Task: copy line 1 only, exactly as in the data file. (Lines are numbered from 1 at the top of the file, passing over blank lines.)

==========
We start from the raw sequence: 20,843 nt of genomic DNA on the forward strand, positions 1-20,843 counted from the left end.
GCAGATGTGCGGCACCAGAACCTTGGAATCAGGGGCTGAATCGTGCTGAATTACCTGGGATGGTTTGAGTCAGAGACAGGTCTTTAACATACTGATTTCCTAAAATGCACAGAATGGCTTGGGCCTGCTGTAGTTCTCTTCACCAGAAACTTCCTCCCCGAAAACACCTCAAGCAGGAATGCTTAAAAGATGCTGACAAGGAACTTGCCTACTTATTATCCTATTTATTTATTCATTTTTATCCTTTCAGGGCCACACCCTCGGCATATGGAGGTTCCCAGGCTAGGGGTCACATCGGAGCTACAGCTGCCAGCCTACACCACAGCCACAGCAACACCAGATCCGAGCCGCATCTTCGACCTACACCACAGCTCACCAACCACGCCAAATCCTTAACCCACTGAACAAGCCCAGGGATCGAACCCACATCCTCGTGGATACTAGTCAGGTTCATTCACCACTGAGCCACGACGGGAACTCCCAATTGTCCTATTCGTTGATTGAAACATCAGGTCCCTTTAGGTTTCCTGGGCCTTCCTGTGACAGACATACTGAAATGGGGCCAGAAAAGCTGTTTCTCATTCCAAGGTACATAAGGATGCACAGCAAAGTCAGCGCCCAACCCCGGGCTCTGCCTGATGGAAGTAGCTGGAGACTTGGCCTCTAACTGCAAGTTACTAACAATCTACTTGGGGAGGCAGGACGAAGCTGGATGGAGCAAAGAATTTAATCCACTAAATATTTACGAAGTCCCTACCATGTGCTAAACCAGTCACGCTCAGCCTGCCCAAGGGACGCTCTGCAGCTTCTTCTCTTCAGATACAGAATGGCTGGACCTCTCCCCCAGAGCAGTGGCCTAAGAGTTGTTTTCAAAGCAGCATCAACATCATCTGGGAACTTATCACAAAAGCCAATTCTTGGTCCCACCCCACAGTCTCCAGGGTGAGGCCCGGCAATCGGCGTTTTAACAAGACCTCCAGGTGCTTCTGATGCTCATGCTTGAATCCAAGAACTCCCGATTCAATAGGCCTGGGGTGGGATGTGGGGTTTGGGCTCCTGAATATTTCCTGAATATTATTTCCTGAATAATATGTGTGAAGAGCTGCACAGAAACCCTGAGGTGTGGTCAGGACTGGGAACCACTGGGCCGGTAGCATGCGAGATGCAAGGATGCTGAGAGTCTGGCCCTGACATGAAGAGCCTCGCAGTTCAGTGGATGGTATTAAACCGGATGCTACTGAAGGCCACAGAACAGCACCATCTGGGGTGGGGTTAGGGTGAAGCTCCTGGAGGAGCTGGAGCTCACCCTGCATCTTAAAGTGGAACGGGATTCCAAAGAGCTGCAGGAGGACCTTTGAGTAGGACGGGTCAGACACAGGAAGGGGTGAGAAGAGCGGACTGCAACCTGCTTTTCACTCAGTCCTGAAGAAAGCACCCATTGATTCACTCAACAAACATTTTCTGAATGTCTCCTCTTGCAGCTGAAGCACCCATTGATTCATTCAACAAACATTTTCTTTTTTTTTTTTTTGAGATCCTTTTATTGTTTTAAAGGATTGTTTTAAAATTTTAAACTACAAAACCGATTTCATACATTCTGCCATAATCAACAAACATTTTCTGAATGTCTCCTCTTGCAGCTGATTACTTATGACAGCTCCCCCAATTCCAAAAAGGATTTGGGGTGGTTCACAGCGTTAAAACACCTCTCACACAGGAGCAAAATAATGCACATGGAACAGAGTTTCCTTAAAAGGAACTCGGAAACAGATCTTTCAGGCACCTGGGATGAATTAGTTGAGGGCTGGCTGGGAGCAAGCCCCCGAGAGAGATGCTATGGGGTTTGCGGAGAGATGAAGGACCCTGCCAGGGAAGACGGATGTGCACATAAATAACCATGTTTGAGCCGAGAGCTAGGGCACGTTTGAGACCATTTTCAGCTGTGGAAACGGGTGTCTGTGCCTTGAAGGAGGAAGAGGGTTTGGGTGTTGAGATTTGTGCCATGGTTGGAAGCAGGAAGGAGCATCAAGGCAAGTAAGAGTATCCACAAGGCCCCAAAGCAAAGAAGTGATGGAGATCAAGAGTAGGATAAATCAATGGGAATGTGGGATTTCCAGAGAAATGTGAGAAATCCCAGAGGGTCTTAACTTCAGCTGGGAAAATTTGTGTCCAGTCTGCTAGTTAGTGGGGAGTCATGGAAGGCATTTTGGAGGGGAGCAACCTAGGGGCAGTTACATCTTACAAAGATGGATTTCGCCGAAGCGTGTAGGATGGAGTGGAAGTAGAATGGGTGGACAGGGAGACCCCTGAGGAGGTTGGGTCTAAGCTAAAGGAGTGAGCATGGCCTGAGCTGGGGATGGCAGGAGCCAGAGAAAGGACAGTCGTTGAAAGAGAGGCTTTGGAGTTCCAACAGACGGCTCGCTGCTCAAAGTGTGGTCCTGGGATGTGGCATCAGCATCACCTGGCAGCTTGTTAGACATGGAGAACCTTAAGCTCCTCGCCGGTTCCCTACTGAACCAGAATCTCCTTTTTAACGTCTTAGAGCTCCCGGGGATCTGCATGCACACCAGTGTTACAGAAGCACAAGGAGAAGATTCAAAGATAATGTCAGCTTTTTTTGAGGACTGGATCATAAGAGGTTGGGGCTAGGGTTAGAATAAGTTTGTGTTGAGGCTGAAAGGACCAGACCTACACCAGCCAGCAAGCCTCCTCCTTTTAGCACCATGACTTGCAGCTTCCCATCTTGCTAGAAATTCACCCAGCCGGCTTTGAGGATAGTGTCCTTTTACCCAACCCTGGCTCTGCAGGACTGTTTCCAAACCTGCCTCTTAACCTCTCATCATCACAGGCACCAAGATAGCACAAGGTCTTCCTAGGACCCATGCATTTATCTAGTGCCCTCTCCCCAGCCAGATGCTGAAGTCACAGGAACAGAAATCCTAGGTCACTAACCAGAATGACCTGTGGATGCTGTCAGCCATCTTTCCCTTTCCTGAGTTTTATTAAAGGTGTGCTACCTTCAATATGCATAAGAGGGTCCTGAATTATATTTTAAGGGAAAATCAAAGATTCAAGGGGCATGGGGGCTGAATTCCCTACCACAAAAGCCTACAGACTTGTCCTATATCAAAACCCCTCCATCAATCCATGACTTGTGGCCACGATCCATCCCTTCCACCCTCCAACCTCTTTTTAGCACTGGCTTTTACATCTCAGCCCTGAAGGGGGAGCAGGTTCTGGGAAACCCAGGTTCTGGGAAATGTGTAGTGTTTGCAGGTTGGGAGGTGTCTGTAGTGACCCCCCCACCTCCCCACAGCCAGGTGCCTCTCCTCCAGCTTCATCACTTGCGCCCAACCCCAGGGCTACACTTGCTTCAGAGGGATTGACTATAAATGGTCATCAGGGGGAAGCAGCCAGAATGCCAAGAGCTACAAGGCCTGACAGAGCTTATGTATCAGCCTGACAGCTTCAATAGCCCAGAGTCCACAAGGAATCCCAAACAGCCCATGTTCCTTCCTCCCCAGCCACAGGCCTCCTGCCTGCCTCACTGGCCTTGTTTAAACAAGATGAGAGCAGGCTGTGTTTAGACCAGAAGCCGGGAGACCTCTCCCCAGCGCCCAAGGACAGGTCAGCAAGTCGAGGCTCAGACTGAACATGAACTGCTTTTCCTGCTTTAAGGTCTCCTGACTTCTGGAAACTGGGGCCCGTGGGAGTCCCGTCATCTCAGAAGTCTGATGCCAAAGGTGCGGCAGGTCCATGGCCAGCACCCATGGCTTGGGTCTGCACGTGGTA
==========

We start from the raw sequence: 20,843 nt of genomic DNA on the forward strand, positions 1-20,843 counted from the left end.